Mid last month (can you guys believe it's November already???), one of my closest cousins got married, and I decided to actually buy some lace and satin to be made into a shorter-top version of the baju kurung moden (I talked about this subject a little bit in last year's Eid outfit post!). I've always LOVED visiting the lace section in fabric/textile shops, which are filled with the most beautiful materials, but a little reminder: most of the laces are pretty expensive!

    I went with a light purple satin fabric and purple-and-gold lace, similar hue to my little sister's outfit, who was my cousin's maid of honour (we Malays call MoH "pengapit" here in Malaysia).



    Malay men usually wear the traditional baju melayu in weddings, usually made of the same kind of satin fabric in ladies' traditional wears, paired with black songkok on the head and samping songket tied around the waist (you can see Shah modelling it below!); it's normal for couples amongst the guests in Malay weddings to be all matchy-matchy, so this time Shah bought the exact same purple satin fabric as mine for his outfit.

    Unfortunately I don't have a single photo in my iPhone of the bride and the groom, but my cousin Ilya looked gorgeous in her kebaya songket - another traditonal outfit - that night!


    Wearing: BCBG glitter clutch (from Ragtag Omotesando, Tokyo)  |  Zara olive heels (which aren't visible because my skirt was super long!)  |  Bow & Engel square scarf


    By the way, THANK YOU for taking the time to read this post all the way through! I realised not everyone would like the "educational" part of some of my posts, but I do know that some of you enjoy reading and learning about the local culture here! Did you like the lace you see here?

    To see more of my twists on the traditional Malay outfits, you can check out these posts:
    Since I've already shown you my outfit from the bride's wedding, I'll be updating this space with my outfit from the groom's side soon! (And I'll try to find a nice photo of the bride and groom too, promise!)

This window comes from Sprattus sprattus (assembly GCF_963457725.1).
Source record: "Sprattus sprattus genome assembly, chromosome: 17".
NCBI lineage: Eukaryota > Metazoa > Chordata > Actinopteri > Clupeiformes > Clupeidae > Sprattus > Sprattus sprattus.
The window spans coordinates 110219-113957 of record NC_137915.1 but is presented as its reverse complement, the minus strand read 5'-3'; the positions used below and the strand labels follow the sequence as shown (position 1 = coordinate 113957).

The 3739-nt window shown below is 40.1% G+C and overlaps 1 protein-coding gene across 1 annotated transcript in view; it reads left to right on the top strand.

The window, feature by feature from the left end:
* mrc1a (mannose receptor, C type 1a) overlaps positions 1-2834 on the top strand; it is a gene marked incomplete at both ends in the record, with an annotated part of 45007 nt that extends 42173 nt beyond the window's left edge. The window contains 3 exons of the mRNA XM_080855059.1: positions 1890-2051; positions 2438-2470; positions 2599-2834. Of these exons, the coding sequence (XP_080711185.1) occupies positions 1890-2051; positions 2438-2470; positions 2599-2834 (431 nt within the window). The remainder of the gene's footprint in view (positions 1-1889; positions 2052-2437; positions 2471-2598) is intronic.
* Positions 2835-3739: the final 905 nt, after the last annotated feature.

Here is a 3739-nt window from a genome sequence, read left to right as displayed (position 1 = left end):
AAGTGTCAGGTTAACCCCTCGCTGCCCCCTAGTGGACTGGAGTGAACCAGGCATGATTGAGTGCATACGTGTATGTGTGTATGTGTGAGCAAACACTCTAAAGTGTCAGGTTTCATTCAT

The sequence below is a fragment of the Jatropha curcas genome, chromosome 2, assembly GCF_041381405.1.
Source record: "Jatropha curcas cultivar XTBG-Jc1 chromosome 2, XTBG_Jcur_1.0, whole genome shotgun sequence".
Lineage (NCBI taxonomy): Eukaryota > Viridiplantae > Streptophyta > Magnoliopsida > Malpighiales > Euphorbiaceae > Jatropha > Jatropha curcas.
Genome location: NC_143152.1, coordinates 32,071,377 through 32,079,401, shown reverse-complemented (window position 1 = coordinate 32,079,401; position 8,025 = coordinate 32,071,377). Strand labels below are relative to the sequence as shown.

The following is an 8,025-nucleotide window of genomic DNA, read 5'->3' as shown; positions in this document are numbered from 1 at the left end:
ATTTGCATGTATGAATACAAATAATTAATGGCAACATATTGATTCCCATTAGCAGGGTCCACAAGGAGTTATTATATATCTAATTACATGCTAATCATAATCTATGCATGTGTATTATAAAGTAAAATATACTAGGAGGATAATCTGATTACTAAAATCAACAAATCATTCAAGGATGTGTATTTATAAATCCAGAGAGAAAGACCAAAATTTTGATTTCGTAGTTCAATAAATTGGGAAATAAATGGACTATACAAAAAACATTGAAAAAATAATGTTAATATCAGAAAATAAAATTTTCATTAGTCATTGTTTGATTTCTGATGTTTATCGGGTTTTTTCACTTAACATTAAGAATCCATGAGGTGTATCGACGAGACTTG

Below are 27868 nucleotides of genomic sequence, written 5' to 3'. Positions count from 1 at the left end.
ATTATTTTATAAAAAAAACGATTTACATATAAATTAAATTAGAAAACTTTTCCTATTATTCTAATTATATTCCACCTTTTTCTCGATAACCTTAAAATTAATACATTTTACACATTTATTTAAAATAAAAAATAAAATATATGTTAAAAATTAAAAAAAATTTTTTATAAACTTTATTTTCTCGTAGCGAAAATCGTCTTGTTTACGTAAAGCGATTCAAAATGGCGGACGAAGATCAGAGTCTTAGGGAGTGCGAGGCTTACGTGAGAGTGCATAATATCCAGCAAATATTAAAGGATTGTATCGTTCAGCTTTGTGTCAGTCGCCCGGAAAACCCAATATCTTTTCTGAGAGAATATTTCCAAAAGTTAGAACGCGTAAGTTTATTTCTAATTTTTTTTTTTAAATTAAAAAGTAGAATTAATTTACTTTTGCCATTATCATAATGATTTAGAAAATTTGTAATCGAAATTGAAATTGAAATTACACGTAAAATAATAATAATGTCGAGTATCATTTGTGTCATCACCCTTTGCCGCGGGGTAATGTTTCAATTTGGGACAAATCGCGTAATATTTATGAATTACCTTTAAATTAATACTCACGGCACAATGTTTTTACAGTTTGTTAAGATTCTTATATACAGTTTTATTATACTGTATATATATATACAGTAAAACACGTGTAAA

I hope you guys are having a lovely start to November XO

    *Photos by @hazriaris - huge thanks to my brother who had his trusty camera with him on this night!

    4 comments

    1. Oh my goodness Liyana, what a beautiful couple you and Shah make in all of your wedding guest finery!
      It is very clear that the traditions surrounding the Malaysian, Muslim wedding require much care and attention to detail but the result is definitely worth it.
      Looking back over all of the Eid celebrations and other ceremonial occasions that you included in the links it seems that you have special dresses,tops and skirts as well as scarves made for all of these events. It must be such a creative adventure to pick and choose all of the gorgeous fabrics!! I'm also assuming that you use the same seamstress most or all of the time??
      It really looks like all of these beautiful ensembles are one of a kind. I really can't decide which one I like best!! Maybe the skirt with the tiny floral print on a gold background...?
      I enjoyed reading about the wedding traditions and look forward to more pictures and stories about this special event.

      ReplyDelete
      Replies
      1. Yes, it's actually pretty common for the ladies to make a whole day out of finding the perfect head-to-toe ensemble for Eid, and some do so for events such as weddings, too. I usually go with my sisters and mom, just so that we could help each other look for matching scarves and shoes and such; it's fun, but can get a tiny bit stressful too, to be honest, but you just have got to try to make the best out of things.

        For the past few years, I've been buying mostly ready-made tops and skirts, but I do make an exception once in a while, like this outfit, and yes, I do have one seamstress that I always go to but I don't mind using the services of other seamstresses or tailor if I know she or he is good.

        I love the process of choosing the materials and fabrics and thinking what design to turn them into, but it's actually pricier to do so. My shopping motto has always been "less is more": the less I pay for one thing, the more things I can get!

        Thank you for reading and commenting, Judy! XO
        PS: I do like that gold skirt too!

        Delete
    2. I loved the educational part of your post Liyana.... really interesting, thank you!
      As for this outfit....WOW!
      So very beautiful.
      The way you have folded your scarf is a work of art too!
      XXX
      Samantha

      ReplyDelete
    3. Thank you Samantha! I'm really glad you found it interesting. Tying this scarf was a tad tricky because I used a square scarf, unlike the long one that I usually wear, but I think the end result was worth it!

      ReplyDelete

    follow @theliyanaaris on Instagram